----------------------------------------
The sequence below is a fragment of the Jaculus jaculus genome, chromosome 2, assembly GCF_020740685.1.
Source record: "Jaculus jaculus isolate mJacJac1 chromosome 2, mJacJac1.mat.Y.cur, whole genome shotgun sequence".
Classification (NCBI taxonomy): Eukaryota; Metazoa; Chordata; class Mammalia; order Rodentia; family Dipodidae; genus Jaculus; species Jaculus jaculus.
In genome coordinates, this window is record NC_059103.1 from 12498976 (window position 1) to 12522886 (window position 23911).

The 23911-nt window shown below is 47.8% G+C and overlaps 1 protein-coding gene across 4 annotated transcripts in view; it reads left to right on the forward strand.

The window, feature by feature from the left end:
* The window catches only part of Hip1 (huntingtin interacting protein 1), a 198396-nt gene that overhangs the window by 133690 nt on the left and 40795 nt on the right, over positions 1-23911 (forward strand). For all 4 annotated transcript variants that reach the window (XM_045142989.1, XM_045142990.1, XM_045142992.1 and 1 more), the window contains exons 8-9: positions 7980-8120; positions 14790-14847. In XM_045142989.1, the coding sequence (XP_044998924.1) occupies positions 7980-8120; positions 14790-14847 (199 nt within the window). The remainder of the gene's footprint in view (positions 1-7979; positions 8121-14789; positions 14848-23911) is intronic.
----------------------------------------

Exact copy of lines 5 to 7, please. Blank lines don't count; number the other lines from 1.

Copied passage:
The 23911-nt window shown below is 47.8% G+C and overlaps 1 protein-coding gene across 4 annotated transcripts in view; it reads left to right on the forward strand.

The window, feature by feature from the left end:
* The window catches only part of Hip1 (huntingtin interacting protein 1), a 198396-nt gene that overhangs the window by 133690 nt on the left and 40795 nt on the right, over positions 1-23911 (forward strand). For all 4 annotated transcript variants that reach the window (XM_045142989.1, XM_045142990.1, XM_045142992.1 and 1 more), the window contains exons 8-9: positions 7980-8120; positions 14790-14847. In XM_045142989.1, the coding sequence (XP_044998924.1) occupies positions 7980-8120; positions 14790-14847 (199 nt within the window). The remainder of the gene's footprint in view (positions 1-7979; positions 8121-14789; positions 14848-23911) is intronic.